‘Green companies are bullying our local government’

SPEAKING OUT Julie Harding
SPEAKING OUT Julie Harding
Picture: Shutterstock

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Local governments are being forced into a corner regarding the siting of ‘green energy’ installations.

Currently, solar companies approach landowners. Then together they submit a planning application.

It is a commercial transaction and a lucrative one.

The public and the environment then suffer the consequences, with acres of glass and metal constructions, leading to a destruction of areas for wildlife, a loss of farming land and a loss of land used for public amenities. Which isn’t really so green, is it?

Our local governments are put under pressure if they resist these applications; they are encouraged to meet UK ‘green energy’ requirement.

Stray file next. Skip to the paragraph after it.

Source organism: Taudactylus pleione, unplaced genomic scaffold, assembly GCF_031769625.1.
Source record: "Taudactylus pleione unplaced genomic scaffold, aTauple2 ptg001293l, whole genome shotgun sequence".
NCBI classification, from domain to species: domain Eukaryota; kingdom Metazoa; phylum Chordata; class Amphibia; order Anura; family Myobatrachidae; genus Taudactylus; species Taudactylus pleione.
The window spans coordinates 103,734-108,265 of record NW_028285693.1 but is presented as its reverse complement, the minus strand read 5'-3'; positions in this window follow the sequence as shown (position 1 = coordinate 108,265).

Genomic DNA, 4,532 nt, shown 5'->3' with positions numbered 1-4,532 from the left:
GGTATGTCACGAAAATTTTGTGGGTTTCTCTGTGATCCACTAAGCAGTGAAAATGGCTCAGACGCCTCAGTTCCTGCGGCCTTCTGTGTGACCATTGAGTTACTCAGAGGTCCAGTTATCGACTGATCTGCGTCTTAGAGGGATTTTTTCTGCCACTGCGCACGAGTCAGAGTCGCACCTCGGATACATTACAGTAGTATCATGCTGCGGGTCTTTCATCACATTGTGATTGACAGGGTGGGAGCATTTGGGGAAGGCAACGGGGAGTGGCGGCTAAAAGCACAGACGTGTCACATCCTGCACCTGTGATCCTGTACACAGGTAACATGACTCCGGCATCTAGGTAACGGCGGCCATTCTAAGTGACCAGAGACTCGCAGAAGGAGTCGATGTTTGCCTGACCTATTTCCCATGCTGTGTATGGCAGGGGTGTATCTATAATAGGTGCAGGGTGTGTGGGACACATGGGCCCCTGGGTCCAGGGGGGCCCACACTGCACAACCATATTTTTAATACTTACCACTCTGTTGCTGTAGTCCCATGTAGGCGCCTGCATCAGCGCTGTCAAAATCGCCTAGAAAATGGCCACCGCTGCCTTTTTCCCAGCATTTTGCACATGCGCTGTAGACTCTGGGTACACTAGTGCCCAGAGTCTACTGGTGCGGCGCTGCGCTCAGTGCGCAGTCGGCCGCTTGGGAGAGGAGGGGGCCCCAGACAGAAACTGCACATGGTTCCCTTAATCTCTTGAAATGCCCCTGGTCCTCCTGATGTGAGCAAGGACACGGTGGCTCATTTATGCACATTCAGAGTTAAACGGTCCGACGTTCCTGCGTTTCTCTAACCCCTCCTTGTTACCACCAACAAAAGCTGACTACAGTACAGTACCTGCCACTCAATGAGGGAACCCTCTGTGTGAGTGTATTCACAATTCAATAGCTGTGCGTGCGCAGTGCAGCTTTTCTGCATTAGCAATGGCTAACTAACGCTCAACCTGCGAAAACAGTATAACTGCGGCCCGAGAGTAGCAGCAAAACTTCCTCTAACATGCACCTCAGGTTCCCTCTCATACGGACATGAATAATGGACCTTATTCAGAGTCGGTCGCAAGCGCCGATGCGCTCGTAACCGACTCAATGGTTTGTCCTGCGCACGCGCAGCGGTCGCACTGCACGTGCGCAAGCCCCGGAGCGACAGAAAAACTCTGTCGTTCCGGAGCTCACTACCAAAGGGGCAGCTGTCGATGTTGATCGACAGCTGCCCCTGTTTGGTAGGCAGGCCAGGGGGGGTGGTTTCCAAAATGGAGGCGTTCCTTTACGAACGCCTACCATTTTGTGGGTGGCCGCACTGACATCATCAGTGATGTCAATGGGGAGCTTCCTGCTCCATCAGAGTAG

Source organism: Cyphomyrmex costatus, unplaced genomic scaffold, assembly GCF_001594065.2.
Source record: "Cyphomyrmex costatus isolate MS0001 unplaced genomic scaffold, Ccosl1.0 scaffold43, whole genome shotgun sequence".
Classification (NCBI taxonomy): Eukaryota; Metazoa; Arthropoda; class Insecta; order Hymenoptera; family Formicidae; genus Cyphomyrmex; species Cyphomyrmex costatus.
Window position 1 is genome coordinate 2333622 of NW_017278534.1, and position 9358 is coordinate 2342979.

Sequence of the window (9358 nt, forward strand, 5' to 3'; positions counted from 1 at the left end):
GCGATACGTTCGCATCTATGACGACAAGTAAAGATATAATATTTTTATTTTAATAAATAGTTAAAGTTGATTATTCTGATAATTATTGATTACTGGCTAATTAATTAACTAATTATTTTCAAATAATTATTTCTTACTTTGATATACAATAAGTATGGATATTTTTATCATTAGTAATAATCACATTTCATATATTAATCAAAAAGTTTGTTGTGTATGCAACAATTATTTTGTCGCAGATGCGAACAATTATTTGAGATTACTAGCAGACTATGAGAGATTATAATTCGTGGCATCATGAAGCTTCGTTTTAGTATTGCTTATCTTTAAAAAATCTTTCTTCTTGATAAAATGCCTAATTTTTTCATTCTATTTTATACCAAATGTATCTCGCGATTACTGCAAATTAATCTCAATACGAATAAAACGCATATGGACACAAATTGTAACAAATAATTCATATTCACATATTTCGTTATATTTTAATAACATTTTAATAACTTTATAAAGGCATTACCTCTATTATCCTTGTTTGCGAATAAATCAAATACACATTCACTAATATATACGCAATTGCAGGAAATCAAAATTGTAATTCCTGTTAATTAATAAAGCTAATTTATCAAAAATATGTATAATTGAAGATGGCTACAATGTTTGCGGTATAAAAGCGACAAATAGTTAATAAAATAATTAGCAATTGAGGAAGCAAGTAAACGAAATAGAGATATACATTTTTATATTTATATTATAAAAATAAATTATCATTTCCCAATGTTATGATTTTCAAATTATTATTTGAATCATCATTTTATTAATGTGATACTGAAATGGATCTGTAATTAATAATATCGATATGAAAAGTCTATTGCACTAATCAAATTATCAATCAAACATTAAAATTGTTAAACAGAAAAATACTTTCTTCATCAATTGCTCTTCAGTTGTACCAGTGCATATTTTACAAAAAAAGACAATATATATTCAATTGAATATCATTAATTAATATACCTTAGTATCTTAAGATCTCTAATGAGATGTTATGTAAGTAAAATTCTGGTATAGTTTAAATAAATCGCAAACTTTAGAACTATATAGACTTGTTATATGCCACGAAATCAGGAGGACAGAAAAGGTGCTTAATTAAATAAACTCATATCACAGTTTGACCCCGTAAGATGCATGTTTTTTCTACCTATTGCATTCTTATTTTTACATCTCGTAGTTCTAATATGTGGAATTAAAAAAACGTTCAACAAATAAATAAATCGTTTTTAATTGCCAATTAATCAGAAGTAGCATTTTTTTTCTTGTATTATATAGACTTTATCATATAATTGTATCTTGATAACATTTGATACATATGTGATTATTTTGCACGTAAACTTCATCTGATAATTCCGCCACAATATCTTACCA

The other worrying truth is that the barrage of reports which are researched and written as a requirement for the planning applications are paid for by the energy companies and are sometimes researched over a period of one day rather, meaning that many ecological aspects may go unnoticed.

Surely we should change the requirements of these applications? They should be required to consider not just the most economical site but also the least harmful to the environment and the community?

We have brownfield sites where solar panels could be placed.

If we need these ‘green’ energy sites all over the UK, local councils should also be required to draw up a list of suitable sites. These sites should be the only ones that can be considered for planning.

We should not be bullied by energy companies. There is much more at stake for our future generations than purely economics and a thirst for energy.